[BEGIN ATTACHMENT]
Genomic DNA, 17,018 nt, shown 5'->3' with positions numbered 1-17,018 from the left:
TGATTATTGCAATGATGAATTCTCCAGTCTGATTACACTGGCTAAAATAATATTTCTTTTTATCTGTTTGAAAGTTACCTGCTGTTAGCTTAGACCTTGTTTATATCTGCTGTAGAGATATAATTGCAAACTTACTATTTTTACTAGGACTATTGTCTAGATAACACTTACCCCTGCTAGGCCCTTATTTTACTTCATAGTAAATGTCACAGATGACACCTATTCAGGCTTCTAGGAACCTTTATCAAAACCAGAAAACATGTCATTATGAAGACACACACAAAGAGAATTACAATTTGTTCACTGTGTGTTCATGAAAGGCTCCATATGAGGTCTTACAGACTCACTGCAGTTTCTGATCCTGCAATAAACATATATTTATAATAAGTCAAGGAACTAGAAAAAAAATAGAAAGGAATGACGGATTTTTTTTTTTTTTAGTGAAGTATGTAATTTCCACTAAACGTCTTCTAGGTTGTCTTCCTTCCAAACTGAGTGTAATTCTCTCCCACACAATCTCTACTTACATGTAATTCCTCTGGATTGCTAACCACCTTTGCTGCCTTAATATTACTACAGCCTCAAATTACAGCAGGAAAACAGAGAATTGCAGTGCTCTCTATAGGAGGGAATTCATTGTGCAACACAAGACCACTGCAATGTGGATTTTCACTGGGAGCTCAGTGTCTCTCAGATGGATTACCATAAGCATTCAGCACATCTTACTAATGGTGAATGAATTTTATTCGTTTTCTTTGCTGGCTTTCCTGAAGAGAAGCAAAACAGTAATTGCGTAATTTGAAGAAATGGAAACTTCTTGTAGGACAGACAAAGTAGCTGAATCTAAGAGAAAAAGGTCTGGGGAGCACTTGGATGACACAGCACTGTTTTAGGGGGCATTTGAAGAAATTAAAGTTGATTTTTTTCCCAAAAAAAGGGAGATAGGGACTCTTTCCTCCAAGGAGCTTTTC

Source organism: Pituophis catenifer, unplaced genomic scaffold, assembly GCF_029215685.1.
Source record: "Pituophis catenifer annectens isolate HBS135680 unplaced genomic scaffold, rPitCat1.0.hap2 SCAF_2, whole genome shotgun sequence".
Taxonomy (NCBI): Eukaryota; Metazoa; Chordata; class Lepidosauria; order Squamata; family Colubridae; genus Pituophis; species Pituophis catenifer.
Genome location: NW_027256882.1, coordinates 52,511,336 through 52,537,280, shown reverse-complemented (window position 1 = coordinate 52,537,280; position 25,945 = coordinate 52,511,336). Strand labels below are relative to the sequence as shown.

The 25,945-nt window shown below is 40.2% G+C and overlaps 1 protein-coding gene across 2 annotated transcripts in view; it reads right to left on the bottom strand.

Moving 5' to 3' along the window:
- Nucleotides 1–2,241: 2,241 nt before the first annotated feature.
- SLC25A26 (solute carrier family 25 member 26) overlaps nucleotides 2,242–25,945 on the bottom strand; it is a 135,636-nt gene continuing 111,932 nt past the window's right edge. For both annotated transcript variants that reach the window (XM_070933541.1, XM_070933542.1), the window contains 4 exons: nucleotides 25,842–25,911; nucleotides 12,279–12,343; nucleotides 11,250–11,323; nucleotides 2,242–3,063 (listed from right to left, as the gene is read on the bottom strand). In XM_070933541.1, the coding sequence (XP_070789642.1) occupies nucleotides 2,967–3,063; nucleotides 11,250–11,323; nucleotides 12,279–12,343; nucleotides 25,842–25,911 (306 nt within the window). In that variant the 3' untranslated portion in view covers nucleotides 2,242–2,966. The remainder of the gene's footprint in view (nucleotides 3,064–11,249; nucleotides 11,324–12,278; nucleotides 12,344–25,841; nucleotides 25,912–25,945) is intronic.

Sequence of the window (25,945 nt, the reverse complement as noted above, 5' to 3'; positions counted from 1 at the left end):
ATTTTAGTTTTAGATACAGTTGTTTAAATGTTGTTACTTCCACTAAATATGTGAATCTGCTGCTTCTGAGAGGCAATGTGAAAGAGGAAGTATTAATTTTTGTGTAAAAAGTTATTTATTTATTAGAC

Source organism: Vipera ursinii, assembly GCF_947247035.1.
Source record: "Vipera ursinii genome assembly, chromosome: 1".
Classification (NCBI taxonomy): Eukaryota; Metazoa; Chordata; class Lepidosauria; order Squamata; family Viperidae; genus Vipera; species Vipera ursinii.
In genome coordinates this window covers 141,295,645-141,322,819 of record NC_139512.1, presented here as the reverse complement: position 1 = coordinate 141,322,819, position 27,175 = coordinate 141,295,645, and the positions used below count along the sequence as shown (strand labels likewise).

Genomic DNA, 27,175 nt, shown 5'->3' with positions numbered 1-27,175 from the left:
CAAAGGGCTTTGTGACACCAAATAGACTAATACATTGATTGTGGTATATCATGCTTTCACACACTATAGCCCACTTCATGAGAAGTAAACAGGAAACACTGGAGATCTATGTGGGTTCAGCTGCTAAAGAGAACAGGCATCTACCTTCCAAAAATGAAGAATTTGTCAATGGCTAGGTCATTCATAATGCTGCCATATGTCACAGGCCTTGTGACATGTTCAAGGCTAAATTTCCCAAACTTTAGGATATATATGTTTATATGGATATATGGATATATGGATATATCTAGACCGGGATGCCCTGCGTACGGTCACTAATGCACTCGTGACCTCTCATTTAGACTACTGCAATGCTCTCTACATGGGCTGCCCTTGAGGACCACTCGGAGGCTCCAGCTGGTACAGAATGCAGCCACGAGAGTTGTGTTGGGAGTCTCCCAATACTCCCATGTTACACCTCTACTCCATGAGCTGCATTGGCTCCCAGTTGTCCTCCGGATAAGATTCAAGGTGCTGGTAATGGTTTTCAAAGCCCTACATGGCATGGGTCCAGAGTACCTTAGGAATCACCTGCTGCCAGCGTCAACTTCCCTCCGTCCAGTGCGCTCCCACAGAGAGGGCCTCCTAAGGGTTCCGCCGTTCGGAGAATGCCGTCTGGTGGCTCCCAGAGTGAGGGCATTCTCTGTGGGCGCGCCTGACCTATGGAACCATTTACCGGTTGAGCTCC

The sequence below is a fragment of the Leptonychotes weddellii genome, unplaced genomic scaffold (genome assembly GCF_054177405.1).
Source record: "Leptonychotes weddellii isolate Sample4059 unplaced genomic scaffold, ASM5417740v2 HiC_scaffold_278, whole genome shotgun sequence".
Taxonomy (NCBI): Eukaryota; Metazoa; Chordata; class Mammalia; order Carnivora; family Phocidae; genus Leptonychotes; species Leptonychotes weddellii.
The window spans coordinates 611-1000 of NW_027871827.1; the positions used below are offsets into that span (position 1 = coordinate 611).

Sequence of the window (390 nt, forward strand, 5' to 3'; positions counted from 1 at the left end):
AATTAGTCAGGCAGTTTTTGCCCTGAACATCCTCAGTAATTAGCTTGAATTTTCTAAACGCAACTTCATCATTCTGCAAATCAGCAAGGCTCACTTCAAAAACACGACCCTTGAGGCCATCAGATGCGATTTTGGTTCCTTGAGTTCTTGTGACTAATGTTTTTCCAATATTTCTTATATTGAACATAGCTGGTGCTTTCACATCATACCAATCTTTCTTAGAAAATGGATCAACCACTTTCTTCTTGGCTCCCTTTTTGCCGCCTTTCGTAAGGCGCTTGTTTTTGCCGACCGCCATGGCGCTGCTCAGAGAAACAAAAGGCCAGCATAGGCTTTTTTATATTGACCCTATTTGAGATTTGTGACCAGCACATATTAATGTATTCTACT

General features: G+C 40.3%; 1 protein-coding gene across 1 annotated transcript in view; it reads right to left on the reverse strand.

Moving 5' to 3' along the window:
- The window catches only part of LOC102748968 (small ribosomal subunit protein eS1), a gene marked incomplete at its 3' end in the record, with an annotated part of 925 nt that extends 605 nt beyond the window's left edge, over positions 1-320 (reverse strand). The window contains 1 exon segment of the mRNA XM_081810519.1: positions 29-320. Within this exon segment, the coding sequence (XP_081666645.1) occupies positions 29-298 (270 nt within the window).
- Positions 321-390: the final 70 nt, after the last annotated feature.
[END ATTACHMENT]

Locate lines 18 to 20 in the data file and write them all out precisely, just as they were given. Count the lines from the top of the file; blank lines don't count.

CAAAGGGCTTTGTGACACCAAATAGACTAATACATTGATTGTGGTATATCATGCTTTCACACACTATAGCCCACTTCATGAGAAGTAAACAGGAAACACTGGAGATCTATGTGGGTTCAGCTGCTAAAGAGAACAGGCATCTACCTTCCAAAAATGAAGAATTTGTCAATGGCTAGGTCATTCATAATGCTGCCATATGTCACAGGCCTTGTGACATGTTCAAGGCTAAATTTCCCAAACTTTAGGATATATATGTTTATATGGATATATGGATATATGGATATATCTAGACCGGGATGCCCTGCGTACGGTCACTAATGCACTCGTGACCTCTCATTTAGACTACTGCAATGCTCTCTACATGGGCTGCCCTTGAGGACCACTCGGAGGCTCCAGCTGGTACAGAATGCAGCCACGAGAGTTGTGTTGGGAGTCTCCCAATACTCCCATGTTACACCTCTACTCCATGAGCTGCATTGGCTCCCAGTTGTCCTCCGGATAAGATTCAAGGTGCTGGTAATGGTTTTCAAAGCCCTACATGGCATGGGTCCAGAGTACCTTAGGAATCACCTGCTGCCAGCGTCAACTTCCCTCCGTCCAGTGCGCTCCCACAGAGAGGGCCTCCTAAGGGTTCCGCCGTTCGGAGAATGCCGTCTGGTGGCTCCCAGAGTGAGGGCATTCTCTGTGGGCGCGCCTGACCTATGGAACCATTTACCGGTTGAGCTCC

The sequence below is a fragment of the Leptonychotes weddellii genome, unplaced genomic scaffold (genome assembly GCF_054177405.1).
Source record: "Leptonychotes weddellii isolate Sample4059 unplaced genomic scaffold, ASM5417740v2 HiC_scaffold_278, whole genome shotgun sequence".